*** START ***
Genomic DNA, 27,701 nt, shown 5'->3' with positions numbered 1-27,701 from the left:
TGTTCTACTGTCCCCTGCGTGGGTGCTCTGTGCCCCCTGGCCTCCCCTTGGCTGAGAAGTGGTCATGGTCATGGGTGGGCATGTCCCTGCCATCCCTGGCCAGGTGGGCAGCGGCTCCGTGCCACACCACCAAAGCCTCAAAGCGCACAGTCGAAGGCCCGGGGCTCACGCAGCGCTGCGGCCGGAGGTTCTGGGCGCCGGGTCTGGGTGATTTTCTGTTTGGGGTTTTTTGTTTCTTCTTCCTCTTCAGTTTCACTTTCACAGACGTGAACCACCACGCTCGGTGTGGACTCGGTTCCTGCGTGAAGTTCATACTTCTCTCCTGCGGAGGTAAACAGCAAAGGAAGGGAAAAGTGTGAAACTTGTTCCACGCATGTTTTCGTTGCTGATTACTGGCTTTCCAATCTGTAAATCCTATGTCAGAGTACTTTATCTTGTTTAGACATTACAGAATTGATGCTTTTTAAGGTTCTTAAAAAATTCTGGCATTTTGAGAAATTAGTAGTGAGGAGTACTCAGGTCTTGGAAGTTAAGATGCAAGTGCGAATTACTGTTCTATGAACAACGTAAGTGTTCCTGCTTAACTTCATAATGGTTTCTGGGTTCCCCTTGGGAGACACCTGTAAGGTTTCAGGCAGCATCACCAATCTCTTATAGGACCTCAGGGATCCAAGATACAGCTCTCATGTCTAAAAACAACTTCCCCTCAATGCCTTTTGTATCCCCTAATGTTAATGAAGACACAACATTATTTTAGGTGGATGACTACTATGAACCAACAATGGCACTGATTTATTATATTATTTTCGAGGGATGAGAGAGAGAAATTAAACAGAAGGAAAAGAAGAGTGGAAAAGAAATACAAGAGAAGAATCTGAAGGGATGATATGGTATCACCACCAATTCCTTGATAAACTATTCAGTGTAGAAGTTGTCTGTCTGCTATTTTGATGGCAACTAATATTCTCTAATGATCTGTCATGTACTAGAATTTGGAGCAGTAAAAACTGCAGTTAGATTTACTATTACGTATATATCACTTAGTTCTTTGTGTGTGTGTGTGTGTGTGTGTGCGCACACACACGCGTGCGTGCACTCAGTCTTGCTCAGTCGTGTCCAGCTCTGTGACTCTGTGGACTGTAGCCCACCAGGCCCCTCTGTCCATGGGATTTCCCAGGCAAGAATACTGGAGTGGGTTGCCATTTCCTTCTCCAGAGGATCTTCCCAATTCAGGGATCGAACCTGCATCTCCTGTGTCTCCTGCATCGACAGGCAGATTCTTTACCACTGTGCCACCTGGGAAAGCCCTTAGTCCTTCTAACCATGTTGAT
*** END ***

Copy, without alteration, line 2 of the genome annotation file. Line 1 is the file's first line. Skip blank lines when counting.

TGTTCTACTGTCCCCTGCGTGGGTGCTCTGTGCCCCCTGGCCTCCCCTTGGCTGAGAAGTGGTCATGGTCATGGGTGGGCATGTCCCTGCCATCCCTGGCCAGGTGGGCAGCGGCTCCGTGCCACACCACCAAAGCCTCAAAGCGCACAGTCGAAGGCCCGGGGCTCACGCAGCGCTGCGGCCGGAGGTTCTGGGCGCCGGGTCTGGGTGATTTTCTGTTTGGGGTTTTTTGTTTCTTCTTCCTCTTCAGTTTCACTTTCACAGACGTGAACCACCACGCTCGGTGTGGACTCGGTTCCTGCGTGAAGTTCATACTTCTCTCCTGCGGAGGTAAACAGCAAAGGAAGGGAAAAGTGTGAAACTTGTTCCACGCATGTTTTCGTTGCTGATTACTGGCTTTCCAATCTGTAAATCCTATGTCAGAGTACTTTATCTTGTTTAGACATTACAGAATTGATGCTTTTTAAGGTTCTTAAAAAATTCTGGCATTTTGAGAAATTAGTAGTGAGGAGTACTCAGGTCTTGGAAGTTAAGATGCAAGTGCGAATTACTGTTCTATGAACAACGTAAGTGTTCCTGCTTAACTTCATAATGGTTTCTGGGTTCCCCTTGGGAGACACCTGTAAGGTTTCAGGCAGCATCACCAATCTCTTATAGGACCTCAGGGATCCAAGATACAGCTCTCATGTCTAAAAACAACTTCCCCTCAATGCCTTTTGTATCCCCTAATGTTAATGAAGACACAACATTATTTTAGGTGGATGACTACTATGAACCAACAATGGCACTGATTTATTATATTATTTTCGAGGGATGAGAGAGAGAAATTAAACAGAAGGAAAAGAAGAGTGGAAAAGAAATACAAGAGAAGAATCTGAAGGGATGATATGGTATCACCACCAATTCCTTGATAAACTATTCAGTGTAGAAGTTGTCTGTCTGCTATTTTGATGGCAACTAATATTCTCTAATGATCTGTCATGTACTAGAATTTGGAGCAGTAAAAACTGCAGTTAGATTTACTATTACGTATATATCACTTAGTTCTTTGTGTGTGTGTGTGTGTGTGTGTGCGCACACACACGCGTGCGTGCACTCAGTCTTGCTCAGTCGTGTCCAGCTCTGTGACTCTGTGGACTGTAGCCCACCAGGCCCCTCTGTCCATGGGATTTCCCAGGCAAGAATACTGGAGTGGGTTGCCATTTCCTTCTCCAGAGGATCTTCCCAATTCAGGGATCGAACCTGCATCTCCTGTGTCTCCTGCATCGACAGGCAGATTCTTTACCACTGTGCCACCTGGGAAAGCCCTTAGTCCTTCTAACCATGTTGAT